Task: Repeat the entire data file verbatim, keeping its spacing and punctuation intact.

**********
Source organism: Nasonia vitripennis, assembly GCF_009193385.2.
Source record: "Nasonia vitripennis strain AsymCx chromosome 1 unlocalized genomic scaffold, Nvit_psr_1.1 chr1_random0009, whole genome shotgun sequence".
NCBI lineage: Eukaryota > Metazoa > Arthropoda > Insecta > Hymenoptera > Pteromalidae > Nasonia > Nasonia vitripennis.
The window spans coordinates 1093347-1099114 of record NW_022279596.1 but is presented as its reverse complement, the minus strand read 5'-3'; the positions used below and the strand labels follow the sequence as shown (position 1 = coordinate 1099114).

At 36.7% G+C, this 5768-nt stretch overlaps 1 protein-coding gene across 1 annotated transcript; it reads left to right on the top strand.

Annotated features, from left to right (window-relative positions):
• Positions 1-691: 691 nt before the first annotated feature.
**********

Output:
Source organism: Nasonia vitripennis, assembly GCF_009193385.2.
Source record: "Nasonia vitripennis strain AsymCx chromosome 1 unlocalized genomic scaffold, Nvit_psr_1.1 chr1_random0009, whole genome shotgun sequence".
NCBI lineage: Eukaryota > Metazoa > Arthropoda > Insecta > Hymenoptera > Pteromalidae > Nasonia > Nasonia vitripennis.
The window spans coordinates 1093347-1099114 of record NW_022279596.1 but is presented as its reverse complement, the minus strand read 5'-3'; the positions used below and the strand labels follow the sequence as shown (position 1 = coordinate 1099114).

At 36.7% G+C, this 5768-nt stretch overlaps 1 protein-coding gene across 1 annotated transcript; it reads left to right on the top strand.

Annotated features, from left to right (window-relative positions):
• Positions 1-691: 691 nt before the first annotated feature.